The American investment banker was at the pier of a small
coastal Mexican village when a small boat with just one
fisherman docked. Inside the small boat were several
large yellow fin tuna. The American complimented the Mexican
on the quality of his fish and asked how long it took to catch them.
The Mexican replied, “Only a little while”.
The American then asked why didn’t he stay out longer
and catch more fish? The Mexican said he had enough to
support his family’s immediate needs. The American then
asked, “But what do you do with the rest of your time?”
The Mexican fisherman said, “I sleep late, fish a little,
play with my children, take siesta with my wife, Maria,
stroll into the village each evening where I sip wine and
play guitar with my amigos. I have a full and busy life.”
The American scoffed, “I am a Harvard MBA and
could help you. You should spend more time fishing
and with the proceeds, buy a bigger boat. With the
proceeds from the bigger boat you could buy several
boats, and eventually you would have a fleet of fishing boats.
Instead of selling your catch to a middleman you would
sell directly to the processor, eventually opening your
own cannery. You would control the product, processing
You would need to leave this small coastal fishing village
and move to Mexico City, then Los Angeles, and eventually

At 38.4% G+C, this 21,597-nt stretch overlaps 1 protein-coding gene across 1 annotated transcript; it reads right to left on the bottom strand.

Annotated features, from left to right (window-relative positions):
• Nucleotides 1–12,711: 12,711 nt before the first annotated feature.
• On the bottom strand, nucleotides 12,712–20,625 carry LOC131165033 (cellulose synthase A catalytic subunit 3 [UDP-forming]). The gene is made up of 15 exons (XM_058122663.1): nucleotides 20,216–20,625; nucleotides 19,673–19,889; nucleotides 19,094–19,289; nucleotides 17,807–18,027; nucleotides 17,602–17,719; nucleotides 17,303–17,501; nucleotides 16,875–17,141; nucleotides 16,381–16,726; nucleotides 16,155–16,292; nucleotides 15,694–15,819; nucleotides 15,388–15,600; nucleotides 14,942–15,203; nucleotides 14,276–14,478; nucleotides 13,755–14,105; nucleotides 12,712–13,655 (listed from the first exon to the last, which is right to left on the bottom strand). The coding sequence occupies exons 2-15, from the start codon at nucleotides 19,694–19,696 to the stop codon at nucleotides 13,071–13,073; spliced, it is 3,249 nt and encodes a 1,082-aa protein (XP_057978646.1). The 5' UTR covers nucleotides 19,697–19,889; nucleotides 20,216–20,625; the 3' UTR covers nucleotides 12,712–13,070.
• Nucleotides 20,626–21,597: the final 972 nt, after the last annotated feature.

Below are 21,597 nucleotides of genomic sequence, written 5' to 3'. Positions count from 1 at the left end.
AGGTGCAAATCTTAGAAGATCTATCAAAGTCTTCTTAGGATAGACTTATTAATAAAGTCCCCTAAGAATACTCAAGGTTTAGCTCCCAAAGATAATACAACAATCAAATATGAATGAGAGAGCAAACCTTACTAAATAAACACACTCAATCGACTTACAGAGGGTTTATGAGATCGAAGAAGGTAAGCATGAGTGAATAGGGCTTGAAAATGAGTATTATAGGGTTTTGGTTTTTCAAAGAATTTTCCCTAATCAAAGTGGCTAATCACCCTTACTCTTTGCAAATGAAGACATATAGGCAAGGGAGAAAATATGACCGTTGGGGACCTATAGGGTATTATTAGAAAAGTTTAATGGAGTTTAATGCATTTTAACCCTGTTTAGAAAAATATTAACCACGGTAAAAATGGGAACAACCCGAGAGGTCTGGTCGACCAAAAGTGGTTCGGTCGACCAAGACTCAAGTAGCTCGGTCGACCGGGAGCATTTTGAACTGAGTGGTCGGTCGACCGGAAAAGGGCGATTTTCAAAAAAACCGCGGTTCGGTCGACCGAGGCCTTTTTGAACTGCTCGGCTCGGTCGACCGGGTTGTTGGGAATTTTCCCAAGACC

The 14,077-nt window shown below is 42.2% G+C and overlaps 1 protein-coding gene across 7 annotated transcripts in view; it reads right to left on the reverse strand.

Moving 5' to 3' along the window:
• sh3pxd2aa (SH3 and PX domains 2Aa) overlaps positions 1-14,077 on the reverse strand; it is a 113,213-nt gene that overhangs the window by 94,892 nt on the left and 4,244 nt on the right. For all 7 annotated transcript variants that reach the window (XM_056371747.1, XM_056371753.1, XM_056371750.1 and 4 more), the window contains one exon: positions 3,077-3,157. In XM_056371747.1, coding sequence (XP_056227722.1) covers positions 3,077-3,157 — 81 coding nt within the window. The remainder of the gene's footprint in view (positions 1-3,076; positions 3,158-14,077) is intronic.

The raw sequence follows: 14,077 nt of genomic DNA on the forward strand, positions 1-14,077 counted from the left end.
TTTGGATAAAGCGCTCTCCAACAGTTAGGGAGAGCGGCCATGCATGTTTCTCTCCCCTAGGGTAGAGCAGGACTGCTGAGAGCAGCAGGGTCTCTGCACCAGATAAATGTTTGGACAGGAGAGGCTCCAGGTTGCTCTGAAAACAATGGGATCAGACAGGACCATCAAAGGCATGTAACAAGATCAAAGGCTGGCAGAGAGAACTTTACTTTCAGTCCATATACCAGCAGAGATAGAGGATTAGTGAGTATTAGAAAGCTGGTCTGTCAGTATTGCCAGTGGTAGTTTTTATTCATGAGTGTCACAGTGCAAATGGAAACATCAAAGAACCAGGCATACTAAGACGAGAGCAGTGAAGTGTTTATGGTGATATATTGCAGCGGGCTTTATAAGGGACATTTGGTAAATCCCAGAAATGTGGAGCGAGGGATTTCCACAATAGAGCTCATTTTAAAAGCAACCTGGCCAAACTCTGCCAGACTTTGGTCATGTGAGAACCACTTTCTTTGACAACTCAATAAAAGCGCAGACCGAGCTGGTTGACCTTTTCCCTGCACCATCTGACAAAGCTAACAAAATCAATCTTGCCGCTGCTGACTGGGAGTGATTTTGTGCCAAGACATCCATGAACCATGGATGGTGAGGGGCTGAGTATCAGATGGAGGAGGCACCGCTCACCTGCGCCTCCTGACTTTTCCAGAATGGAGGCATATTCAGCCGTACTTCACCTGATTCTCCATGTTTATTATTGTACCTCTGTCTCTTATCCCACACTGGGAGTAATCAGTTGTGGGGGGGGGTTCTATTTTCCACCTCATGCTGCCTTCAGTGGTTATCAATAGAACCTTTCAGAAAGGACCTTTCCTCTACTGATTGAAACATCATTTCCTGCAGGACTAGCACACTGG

New York City, where you will run your expanding enterprise.
” The Mexican fisherman asked, “But, how long will this all take?”
To which the American replied, “15-20 years.”
“But what then?”
The American laughed and said, “That’s the best part.
When the time is right you would announce an IPO and
sell your company stock to the public and become very rich,
you would make millions.”
“Millions.. Then what?”
The American said, “Then you would retire. Move to a small
coastal fishing village where you would sleep late, fish a little,
play with your kids, take siesta with your wife, stroll to the village
in the evenings where you could sip wine
and play your guitar with your amigos.”
(from andy’s hobotraveler site
The last day or so I’ve been immersing myself completely in this hobotraveler website/blog. It’s amazing. As the trip progresses and the years pass on, the trajectory of the author changes. He doesn’t talk about it but you can almost sense the searching and the loneliness of permanent impermenance.
I ask myself. What is my trip all about? What am I searching for? When will I have found it? That’s probably not the best way to approach all this. It’s almost like I’m really hungry, craving food, and asking “What am I really looking for in a meal?” I guess I’m looking for travel to fill me up. The website suggests:
Pick a route of what you like…. i.e. party, archeology, nature,
trekking, poverty, ecology, and make a route to these
types of travel locations. Your trip will be better.
I like to see people, and culture, so I stop at lots of small towns.
Do not take someone else’s trip, Find out what you like to do?
Here I have been given a gift. I have been given the time and the means to travel. I can choose any trip I want. I’m excited. and intoxicated.
I’m writing this from Joe’s house. He’s scooting around me, packing for his trip to Spain. He’ll be there over the summer. I tell him that if he comes back with a Cathtilian accent then I’ll make fun of it even more than I do of his French. He promised he’d try to lose it as soon as he could, possibly by visiting another country.
I’m debating on the computer issue: should it stay or should it go… If it stays I won’t have trouble. But if it goes it could be double…
Joe: take the computer!